NEWSLETTER ISSUE 70 - DECEMBER 2013 – Warsaw SPECIAL
- Typhoon Haiyan reminds the world of the urgency to act.
- COP19: The most corporate COP ever
- The Greens/EFA counter event
- The Green Climate March
- Irresponsible moves from some governments
- Polish ministerial sacking – Is there a pilot on board?!
- The walk out of NGOs
- COP19, a minimal agreement. Again.
- Some small silver linings?
- The long road to Paris 2015
- Calendar of some key events in December
Typhoon Haiyan reminds the world of the urgency to act.
The 19th round of climate negotiations opened with a tragic reminder of what is at stake, when Typhoon Haiyan, one of the most powerful storms in recent history, hit the Philippines early November killing up to 10 000 of people and putting millions of people at risk.
Despite charismatic Filipino negotiator Yeb Sano’s strong appeal for ambition at COP19 declaring that it is time for the world to stop this madness, there were few signs of urgency within the negotiating rooms... Yeb Sano´s decision to fast to increase pressure on the negotiation process was nevertheless followed by thousands of people at the COP premises and beyond.
COP19: The most corporate COP ever
This year COP19 will be remembered as being the most corporate COP ever. The destructive role played by dirty corporations was criticised by a lot of participants. Environmentalists have criticised the important presence of big business and polluting industries, which clearly attempted to undermine and subvert effective and just climate action.
Not only did the most polluting industries make great effortsto green wash themselves with their logo visible everywhere around the COP premises and at a lot of side events, the dirty energy lobby – determined to continue profiting from its massive contributions to climate change - also organised its own International Coal and Climate Summit (put on by the World Coal Association and the Polish Ministry of Economy) the very second week of the climate negotiations. This caused a lot of outrage among the NGOs, activists and the Greens.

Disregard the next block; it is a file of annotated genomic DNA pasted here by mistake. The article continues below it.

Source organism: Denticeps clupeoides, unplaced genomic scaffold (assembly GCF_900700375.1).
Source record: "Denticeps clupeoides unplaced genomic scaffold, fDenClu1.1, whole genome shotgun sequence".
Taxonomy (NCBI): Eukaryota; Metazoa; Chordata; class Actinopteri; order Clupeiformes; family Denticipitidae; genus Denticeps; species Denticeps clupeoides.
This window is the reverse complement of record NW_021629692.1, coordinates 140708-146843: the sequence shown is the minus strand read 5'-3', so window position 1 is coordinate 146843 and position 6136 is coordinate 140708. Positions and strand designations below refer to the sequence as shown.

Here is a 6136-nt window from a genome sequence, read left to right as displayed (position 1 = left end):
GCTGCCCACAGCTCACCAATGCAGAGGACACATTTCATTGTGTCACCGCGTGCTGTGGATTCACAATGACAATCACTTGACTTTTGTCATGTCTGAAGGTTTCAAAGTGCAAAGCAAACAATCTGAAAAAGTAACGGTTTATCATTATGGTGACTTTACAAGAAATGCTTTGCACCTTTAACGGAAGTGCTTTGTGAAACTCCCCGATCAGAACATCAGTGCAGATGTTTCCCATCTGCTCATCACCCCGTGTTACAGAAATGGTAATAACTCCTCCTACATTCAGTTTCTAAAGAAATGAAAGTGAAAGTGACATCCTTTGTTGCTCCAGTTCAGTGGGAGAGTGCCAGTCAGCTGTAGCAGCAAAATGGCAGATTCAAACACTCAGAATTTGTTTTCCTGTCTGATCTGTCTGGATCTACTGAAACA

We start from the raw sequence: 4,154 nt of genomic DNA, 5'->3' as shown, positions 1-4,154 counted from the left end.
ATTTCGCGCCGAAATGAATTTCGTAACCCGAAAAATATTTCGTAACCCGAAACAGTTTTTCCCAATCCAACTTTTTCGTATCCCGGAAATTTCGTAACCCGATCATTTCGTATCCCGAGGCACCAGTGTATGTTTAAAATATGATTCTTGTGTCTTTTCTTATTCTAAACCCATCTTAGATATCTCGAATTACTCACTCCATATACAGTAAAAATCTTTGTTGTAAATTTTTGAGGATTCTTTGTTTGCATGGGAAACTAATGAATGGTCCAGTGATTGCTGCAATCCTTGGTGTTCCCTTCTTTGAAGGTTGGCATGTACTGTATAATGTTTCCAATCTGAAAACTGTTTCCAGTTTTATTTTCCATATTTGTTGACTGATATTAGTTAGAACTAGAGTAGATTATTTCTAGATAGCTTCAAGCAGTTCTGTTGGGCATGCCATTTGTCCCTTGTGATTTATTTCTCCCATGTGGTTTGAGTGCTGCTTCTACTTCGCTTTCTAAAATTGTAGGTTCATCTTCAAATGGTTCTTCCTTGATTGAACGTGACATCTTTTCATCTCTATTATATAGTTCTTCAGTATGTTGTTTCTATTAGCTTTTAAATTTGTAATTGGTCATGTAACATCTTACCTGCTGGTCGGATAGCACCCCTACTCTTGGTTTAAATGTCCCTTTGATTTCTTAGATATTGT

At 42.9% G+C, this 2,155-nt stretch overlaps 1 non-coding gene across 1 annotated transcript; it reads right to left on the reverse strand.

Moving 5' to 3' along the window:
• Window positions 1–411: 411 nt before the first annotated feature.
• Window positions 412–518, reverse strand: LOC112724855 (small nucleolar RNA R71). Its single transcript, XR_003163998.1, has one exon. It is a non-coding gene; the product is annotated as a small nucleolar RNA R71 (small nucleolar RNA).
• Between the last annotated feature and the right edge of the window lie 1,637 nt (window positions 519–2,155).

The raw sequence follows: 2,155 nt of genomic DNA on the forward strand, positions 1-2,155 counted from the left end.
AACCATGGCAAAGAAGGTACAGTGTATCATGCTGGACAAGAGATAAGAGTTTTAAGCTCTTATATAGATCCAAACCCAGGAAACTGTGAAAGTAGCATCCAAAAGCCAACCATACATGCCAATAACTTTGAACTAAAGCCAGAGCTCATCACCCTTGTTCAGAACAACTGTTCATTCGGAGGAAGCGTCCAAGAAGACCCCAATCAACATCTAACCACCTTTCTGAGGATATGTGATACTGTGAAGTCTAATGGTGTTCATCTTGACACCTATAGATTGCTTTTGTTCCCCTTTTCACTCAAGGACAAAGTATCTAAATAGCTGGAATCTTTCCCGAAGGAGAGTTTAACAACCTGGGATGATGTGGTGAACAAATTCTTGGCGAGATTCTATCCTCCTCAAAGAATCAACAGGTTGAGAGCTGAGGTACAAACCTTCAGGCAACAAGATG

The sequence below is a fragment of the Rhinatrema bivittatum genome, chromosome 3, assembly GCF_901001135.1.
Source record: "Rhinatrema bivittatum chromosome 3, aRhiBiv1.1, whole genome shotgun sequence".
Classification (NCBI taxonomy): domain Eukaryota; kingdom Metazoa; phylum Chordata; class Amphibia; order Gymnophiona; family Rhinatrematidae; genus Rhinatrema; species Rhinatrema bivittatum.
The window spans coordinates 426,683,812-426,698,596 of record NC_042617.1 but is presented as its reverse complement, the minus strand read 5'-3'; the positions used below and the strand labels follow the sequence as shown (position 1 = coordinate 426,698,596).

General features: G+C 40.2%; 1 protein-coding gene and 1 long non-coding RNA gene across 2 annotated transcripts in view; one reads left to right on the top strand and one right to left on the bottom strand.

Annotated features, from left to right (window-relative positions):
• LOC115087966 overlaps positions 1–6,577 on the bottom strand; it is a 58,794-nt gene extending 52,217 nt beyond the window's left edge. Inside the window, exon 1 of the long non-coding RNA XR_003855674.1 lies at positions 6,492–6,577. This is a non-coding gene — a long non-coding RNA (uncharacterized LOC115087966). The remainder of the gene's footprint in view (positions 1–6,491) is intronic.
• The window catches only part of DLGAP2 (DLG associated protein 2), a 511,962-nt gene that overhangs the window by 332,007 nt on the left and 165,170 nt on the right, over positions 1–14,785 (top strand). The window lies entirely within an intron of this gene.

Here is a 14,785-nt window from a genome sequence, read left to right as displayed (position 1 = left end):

The NGOs quickly reacted. Greenpeace temporarily shrouded the Ministry of Economy building in a huge red banner asking “Who rules Poland? The coal industry or the people?” held in place by several activists suspended high in the air on ropes while other NGOs organised an action entitled “Cough for Coal”, with a giant pair of inflatable lungs, demanding healthy lungs and planet.
The fossil industry tirelessly repeated that Carbon Capture and Storage (CCS) is the solution to continue using fossil fuel energy sources while reducing CO2 emissions. But CCS is clearly decades away from commercial application, with massive doubts overhanging its safety and effectiveness. It is neither a mature not a proven technology yet, whereas renewables are, and this is where investment is greatly needed for the green energy transition to take place.
The Greens/EFA counter event
The weekend before the opening of the second political week of COP19, the Greens/EFA organised a conference in the Palace of Culture and Science in Warsaw in order to counter attack the huge dirty industry lobby at the COP but also in Poland in general. The event, organised over 2 days and which gathered about 300 participants, offered a completely different energy, climate and social future scenario to Polish citizens.
In Poland, the Polish government continues to argue that coal can be clean and that shale gas will help in making the transition to a green economy. The reality is far from being like this. Every year, coal pollution kills approximately 3500 people in Poland and shale gas and hydraulic fracking creates a lot of risks to people’s health, not too mentioned a long series of dangerous impacts on the country’s land, agriculture, water etc... Is this really the type of future development we want when other safer and sustainable options do exist?